Connecting Twitter Data
This guide explains how to import geocoded Twitter data into a dataset that is located in your CARTO account. CARTO provides access to the Twitter Firehose, which enables users to visualize and analyze this data directly in CARTO.
Enabling the Twitter Connector
Twitter is available from the “Connect Dataset” options when adding a new dataset, or creating a new map.
The Twitter connector is included for Enterprise account plans. If you are interested in activating this service for your account, request a demo.
Connecting Twitter Data to a Dataset
After the Twitter connector has been enabled, select Twitter from the Connect Dataset options. Before you connect your data, define the Twitter search categories and terms to be used to query Twitter’s data feed.
The following options enable you to define the search terms for your Twitter query.
|Twitter Trend Options||Description|
|Category 1-4||Represents search terms for different hashtags or keywords separated by commas. You can enter up to four search terms using the Category fields.|
|From / to||Displays the from and to time range for your requested data. By default, it is set to search for the last 30 days. Depending on your account settings, you can click the calendar icon to open the calendar and select a different date range. Additionally, you can indicate the hour and minute for the selected date range,|
|Use||Displays the amount of Twitter credits allocated to your account. You can use the slider to increase or decrease the percentage of credits to use. Contact us to update your Twitter credits at any time.|
CHEATSHEET: Twitter Data Tips
Note the following tips and tricks for how to search with Twitter data and how credits are consumed.
- Enter commas between multi-sentence words as a best practice. For example, if you enter a multi-word search term, such as "cars, bikes motorbikes, planes", the category is parsed as three search terms. Not "cars, bikes, motorbikes, planes".
- Use the `postedtime` column from your connected Twitter dataset as the time and date field.
- Use singular and plural search terms. For example, "car" does not match tweets with the plural of "cars". Add both the singular and plural forms of the word to match both search results.
- The maximum number of search terms per category is 29.
- You can search by hashtags or account names. For example, "gis, @carto, #mapping".
- Enterprise account users share the same organization-wide pool of Twitter credits.
- Once the search starts, you cannot stop the import. Be mindful to avoid broad search terms. For example, "love" may retrieve hundreds of thousands, or even millions, of geolocalized tweets.
- If you run out of credits, the search stops and returns all the tweets that the system was able to retrieve up until the credits were used.
CARTO only retrieves geotagged tweets, which is approximately 5% of all tweets. However, through geo-enrichment enhancements CARTO increases the Twitter search results up to 15% to 20%.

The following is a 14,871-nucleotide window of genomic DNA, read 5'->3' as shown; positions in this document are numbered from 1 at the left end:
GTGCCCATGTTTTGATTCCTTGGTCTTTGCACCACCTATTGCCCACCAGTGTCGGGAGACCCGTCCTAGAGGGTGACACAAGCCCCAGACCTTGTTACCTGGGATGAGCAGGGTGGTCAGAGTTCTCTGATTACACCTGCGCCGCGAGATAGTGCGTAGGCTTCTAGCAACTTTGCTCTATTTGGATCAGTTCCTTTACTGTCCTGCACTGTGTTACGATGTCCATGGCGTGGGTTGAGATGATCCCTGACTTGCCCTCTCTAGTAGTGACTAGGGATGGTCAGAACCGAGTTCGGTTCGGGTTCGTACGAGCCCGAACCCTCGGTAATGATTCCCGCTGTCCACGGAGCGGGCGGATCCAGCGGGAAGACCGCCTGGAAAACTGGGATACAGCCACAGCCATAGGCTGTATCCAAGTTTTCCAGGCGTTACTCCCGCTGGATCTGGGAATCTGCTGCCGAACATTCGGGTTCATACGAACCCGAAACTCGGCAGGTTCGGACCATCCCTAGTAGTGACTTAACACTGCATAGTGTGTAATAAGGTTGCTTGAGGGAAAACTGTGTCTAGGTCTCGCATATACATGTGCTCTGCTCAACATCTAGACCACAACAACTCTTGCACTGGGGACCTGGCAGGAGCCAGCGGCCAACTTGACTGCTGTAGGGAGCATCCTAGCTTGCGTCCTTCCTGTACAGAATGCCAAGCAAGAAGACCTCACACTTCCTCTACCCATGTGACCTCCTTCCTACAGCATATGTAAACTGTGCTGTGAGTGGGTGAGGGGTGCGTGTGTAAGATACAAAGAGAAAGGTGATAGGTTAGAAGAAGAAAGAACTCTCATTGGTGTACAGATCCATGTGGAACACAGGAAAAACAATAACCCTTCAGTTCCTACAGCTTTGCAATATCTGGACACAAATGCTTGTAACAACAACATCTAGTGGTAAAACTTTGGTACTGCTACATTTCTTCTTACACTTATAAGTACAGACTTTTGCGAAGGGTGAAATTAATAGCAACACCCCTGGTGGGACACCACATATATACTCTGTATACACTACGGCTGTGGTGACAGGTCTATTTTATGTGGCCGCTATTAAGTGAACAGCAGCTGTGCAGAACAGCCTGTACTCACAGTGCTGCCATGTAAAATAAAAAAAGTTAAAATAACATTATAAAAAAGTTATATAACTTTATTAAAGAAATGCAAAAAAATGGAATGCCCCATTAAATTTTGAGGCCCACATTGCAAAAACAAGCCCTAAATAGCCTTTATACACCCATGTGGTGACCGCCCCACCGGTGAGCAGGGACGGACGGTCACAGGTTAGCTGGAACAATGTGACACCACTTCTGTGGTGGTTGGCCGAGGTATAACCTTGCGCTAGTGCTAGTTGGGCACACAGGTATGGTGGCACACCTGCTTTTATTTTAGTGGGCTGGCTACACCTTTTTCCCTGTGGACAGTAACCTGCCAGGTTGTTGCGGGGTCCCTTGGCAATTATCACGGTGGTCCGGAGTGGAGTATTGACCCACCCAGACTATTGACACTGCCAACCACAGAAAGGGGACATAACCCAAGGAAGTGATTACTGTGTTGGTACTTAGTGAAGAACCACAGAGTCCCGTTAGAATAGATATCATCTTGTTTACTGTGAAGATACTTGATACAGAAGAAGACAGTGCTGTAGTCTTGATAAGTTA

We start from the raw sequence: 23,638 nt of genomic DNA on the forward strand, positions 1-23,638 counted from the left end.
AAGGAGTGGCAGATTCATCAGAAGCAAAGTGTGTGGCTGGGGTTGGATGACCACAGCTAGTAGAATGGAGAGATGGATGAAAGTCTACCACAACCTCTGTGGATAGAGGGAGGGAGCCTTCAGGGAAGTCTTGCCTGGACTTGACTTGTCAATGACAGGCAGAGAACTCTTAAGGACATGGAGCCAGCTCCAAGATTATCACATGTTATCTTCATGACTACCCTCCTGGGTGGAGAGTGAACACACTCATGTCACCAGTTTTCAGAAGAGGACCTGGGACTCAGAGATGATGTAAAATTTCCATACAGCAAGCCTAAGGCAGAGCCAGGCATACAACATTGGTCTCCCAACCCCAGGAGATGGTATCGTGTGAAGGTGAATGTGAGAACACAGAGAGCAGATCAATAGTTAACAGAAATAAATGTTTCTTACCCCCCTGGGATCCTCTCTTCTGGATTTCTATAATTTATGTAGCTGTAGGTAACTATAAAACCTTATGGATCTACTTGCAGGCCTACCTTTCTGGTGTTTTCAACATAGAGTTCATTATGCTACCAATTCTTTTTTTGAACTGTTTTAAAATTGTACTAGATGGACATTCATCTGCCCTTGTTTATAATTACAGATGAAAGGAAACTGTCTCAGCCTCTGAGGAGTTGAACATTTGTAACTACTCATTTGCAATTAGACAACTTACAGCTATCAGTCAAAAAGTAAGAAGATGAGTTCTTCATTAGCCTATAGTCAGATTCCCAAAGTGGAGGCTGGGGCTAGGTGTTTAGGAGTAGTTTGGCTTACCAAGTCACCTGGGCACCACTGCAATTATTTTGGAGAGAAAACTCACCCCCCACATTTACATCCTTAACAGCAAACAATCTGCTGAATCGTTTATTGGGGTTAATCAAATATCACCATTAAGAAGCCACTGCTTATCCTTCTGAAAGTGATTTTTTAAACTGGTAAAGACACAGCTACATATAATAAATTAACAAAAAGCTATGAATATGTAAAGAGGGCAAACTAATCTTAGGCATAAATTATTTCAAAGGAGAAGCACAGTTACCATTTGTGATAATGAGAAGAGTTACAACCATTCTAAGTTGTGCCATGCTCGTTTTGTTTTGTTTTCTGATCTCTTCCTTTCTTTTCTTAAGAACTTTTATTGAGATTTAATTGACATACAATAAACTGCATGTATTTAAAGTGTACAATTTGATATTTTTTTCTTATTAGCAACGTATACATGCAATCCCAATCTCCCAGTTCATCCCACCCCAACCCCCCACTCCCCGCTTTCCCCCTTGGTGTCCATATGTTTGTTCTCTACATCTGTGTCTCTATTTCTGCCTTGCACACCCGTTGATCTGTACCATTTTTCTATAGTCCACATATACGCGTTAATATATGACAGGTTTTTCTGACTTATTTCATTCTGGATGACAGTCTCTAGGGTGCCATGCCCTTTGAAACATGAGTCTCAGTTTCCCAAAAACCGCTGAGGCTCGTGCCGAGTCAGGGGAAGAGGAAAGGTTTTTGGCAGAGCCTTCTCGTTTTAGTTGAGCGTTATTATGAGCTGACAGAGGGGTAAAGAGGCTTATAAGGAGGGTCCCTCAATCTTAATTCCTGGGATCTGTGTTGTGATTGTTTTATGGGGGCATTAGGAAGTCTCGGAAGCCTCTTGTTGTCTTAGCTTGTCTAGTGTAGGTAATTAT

CHEATSHEET: Twitter API Data Options
There are several Twitter APIs for which CARTO can provide access. You can choose from the following data plans, or contact us for details.
- Search API: This is the default plan, that enables the Twitter Connector to pull geolocated Twitter data from the past 30 days.
- Streaming: This allows you to retrieve up-to-the-minute search results and can be enabled at an additional charge.
- Historical API: This helps return older search results of tweets, beyond 30 days and can retrieve data as far back as 2006 - also enabled for an additional charge.
We are testing a feature to support real-time tweets, which automatically updates your map when live tweets are posted. If you want to use it before it becomes public, contact us for more information on how to implement it.
Understanding Twitter Data
After connecting to a Twitter dataset, unique columns from your dataset contain important Twitter information. You may need this information in order to filter or plot Twitter data on your visualization.
For details about Twitter columns and attributes, see the Tweet Activities documentation for Twitter data formats.
For this guide, we searched the popular ‘Hillary Clinton’ election hashtags - ‘hillaryclinton’ and ‘imwithher’ for one-day (10/27/2016) to see trends over a single day.
The Data View of the selected map layer displays unique Twitter columns. Information ranges from the postedtime, the language to tweet text, the Twitter user, and so on.
The Data View and Map View appear as buttons on your map visualization when a map layer is selected. Click to switch between viewing your connected dataset as a table, or show the map view of your data.
Styling Twitter Data
You can visualize your Twitter data in many different ways using Builder. For example, to view your data over time and to visualize the tweets as they increase/decrease over the queried time-range, apply the ANIMATED aggregation style for the map layer.
By animating the tweets on Hillary Clinton over the hours in a day, you can effectively visualize the brackets where the tweets rise or diminish.
Did you like this guide?
We would love to hear from you! Was it easy to understand? Do you need more information? Let us know.